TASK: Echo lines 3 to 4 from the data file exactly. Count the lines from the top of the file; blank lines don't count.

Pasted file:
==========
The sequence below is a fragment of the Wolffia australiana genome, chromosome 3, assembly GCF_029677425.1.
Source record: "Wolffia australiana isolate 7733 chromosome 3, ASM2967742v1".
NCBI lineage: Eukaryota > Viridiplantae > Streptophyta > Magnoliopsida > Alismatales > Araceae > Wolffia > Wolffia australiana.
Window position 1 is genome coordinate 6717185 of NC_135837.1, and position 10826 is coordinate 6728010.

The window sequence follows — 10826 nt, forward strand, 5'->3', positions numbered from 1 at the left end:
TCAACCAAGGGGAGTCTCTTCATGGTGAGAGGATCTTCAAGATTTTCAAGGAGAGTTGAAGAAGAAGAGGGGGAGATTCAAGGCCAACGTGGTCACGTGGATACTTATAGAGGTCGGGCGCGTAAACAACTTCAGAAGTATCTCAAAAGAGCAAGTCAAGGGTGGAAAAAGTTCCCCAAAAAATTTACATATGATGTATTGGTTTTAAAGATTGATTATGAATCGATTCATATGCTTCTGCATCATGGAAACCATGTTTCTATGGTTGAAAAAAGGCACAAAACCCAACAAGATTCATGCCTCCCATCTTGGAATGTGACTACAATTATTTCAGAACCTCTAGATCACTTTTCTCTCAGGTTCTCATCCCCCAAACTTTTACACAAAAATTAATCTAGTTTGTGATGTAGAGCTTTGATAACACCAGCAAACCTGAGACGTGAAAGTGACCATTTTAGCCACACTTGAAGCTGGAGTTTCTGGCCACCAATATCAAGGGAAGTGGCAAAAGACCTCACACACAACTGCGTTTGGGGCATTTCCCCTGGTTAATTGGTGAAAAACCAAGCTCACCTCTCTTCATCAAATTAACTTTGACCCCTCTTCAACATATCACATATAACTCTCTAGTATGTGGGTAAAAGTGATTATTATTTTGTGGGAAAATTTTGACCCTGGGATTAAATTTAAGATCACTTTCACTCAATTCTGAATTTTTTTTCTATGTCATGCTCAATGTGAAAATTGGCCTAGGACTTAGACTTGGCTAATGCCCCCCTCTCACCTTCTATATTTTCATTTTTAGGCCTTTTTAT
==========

NCBI lineage: Eukaryota > Viridiplantae > Streptophyta > Magnoliopsida > Alismatales > Araceae > Wolffia > Wolffia australiana.
Window position 1 is genome coordinate 6717185 of NC_135837.1, and position 10826 is coordinate 6728010.